Viewers have been anticipating Director Christian Stueckl's take on the Oberammergau Passion Play with excitement. Now, the text of the play is printed, and one thing is clear: It's taking a new direction this year.
Christian Stueckl is both director and an Oberammergau native
"I don't want to be another Mel Gibson," said Christian Stueckl of his approach as director at this year's Oberammergau Passion Play. The celebrated portrayal of Jesus' crucifixion has been staged every 10 years in the Bavarian village of Oberammergau for nearly 400 years.
But tradition doesn't preclude change, and Stueckl has already gained a reputation as one of the biggest reformers in the play's history. The director wonders why "Jesus is always so completely reduced to suffering" and has planned a production that focuses more on Jesus' message in the political context of its time and less on violence and suffering, as in Mel Gibson's film "The Passion of the Christ."
Stueckl features Jesus' Sermon on the Mount at the beginning of the play. He also modifies the presentation of Judas and figures like Caiaphas from the Jewish high court that convicted Jesus of blasphemy. Stueckl's version depicts Caiaphas not as a murderer but as a theologian deeply concerned about Jewish law and the well-being of his people.
Hit by the recession
Change is also coming from outside Oberammergau this year as the financial crisis makes its effect apparent on ticket sales. From the US alone, 50,000 tickets have already been returned and are now being resold.
With an opening date of May 15, time is running out to turn a big profit on the play's 31-million-euro ($41-million) budget.
The play's organizers will also scramble in the remaining weeks to finish some essential preparations. Some 600 costumes remained unfinished less than a month before the premiere, and the play's scenes featuring large crowds require last-minute daily rehearsals.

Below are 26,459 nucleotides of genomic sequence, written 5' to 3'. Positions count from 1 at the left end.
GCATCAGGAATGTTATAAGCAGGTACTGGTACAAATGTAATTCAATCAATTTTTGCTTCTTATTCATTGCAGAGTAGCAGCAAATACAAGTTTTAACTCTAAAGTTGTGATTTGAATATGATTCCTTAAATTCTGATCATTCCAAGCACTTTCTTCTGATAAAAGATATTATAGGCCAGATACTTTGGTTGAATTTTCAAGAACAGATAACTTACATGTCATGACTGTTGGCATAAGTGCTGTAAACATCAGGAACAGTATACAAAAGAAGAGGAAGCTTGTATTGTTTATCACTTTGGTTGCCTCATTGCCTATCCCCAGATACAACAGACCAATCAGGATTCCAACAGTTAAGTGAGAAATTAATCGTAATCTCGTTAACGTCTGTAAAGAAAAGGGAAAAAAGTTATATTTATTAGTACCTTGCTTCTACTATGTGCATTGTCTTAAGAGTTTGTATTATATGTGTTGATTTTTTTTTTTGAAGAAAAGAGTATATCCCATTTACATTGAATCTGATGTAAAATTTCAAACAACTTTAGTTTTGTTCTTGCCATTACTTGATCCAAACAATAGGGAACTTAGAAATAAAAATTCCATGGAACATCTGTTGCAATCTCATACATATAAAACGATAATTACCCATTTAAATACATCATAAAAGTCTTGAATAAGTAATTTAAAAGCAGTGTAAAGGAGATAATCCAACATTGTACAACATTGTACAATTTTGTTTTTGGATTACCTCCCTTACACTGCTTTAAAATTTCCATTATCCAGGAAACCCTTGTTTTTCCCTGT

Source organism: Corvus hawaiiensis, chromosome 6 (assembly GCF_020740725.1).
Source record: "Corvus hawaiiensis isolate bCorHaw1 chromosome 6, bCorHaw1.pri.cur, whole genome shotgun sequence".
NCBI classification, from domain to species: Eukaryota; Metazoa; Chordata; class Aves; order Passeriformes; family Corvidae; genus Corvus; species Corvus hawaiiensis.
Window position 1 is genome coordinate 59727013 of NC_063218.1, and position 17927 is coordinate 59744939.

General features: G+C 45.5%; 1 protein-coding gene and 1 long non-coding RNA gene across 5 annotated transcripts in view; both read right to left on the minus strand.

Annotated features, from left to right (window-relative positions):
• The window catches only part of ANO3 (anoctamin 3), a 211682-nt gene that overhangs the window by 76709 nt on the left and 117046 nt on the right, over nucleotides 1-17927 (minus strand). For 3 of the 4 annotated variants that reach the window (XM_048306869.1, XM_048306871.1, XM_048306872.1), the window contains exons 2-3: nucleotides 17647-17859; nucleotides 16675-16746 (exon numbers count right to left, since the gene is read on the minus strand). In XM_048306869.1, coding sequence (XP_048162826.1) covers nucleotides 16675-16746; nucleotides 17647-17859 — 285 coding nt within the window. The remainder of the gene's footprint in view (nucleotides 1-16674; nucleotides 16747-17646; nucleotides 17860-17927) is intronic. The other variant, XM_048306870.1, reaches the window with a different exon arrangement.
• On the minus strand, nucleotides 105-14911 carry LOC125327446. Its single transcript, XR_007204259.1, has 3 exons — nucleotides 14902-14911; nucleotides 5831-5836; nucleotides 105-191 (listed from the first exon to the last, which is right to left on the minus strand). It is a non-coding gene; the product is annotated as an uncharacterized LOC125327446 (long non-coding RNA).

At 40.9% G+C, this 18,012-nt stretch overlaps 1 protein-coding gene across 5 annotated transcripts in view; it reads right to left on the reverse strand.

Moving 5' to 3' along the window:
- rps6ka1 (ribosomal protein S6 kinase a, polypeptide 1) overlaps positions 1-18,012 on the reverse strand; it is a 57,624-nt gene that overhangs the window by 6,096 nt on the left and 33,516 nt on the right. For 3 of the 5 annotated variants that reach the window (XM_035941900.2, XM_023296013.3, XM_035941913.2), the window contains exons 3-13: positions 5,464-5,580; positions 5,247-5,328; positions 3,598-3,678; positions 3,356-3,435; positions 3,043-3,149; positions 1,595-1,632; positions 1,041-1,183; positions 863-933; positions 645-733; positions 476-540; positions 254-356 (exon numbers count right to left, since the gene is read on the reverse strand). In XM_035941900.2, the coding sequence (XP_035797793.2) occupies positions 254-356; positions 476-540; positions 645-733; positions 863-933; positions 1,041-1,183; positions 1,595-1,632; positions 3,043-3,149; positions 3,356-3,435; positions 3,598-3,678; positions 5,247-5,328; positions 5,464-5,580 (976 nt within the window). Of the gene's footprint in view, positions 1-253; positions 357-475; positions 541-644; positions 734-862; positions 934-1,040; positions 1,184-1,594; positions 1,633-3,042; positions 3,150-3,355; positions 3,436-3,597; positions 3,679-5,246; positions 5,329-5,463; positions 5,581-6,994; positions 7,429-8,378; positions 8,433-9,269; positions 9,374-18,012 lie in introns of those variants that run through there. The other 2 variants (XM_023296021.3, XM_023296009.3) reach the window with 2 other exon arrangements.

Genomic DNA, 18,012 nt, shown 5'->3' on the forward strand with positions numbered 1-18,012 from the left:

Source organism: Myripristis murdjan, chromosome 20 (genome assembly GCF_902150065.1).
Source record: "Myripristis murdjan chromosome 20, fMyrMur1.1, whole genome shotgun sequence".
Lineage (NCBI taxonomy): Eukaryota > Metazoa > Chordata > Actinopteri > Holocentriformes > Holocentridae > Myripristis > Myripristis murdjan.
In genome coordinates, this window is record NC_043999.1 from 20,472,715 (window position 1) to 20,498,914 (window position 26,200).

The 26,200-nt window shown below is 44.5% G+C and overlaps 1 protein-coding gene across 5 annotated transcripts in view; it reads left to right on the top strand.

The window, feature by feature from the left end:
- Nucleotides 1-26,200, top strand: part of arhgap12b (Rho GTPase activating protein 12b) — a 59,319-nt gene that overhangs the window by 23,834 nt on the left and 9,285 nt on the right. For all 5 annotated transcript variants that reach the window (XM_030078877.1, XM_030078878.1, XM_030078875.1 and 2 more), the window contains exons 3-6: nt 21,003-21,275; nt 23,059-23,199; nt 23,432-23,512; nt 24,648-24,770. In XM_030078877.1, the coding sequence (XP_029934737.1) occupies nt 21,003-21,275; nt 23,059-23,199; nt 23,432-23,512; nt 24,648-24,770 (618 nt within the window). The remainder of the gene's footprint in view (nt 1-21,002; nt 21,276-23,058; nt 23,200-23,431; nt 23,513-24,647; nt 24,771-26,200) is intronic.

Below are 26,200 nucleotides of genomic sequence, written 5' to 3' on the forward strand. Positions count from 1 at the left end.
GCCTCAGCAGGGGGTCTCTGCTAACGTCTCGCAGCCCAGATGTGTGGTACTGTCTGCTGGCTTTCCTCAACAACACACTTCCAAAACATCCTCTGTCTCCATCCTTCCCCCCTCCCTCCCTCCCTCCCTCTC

On the pulse of the times
Many models were developed to help plan this year's production
In contrast to the economic crisis, many of those involved with the play feel unthreatened by the problems facing the church in the wake of this year's sex abuse scandal. A monastery school in Ettal, a town near Oberammergau, has been implicated in the scandal that has prompted a sharp upswing in the number of people leaving the church during recent weeks in Germany.
In fact, part of the reason the Oberammergau Passion Play enjoys such a long tradition is that it has always stayed on the pulse of the times, said the play's second director, Otto Huber.
For example, 2010 marks the first year ever that two Oberammergau citizens of Turkish heritage will be in the play. People with Turkish roots now form Germany's largest migrant group, while adherents of Islam are the largest minority religious group in Germany.
Stueckl regards the passion plays as not being exclusively the province of the church. "Every viewer takes from the experience what he perceives," he said. Nonetheless, collectively saying the Lord's Prayer before each performance remains an important ritual to the director.
Author: Bayerischer Rundfunk (gsw)
Editor: Kate Bowen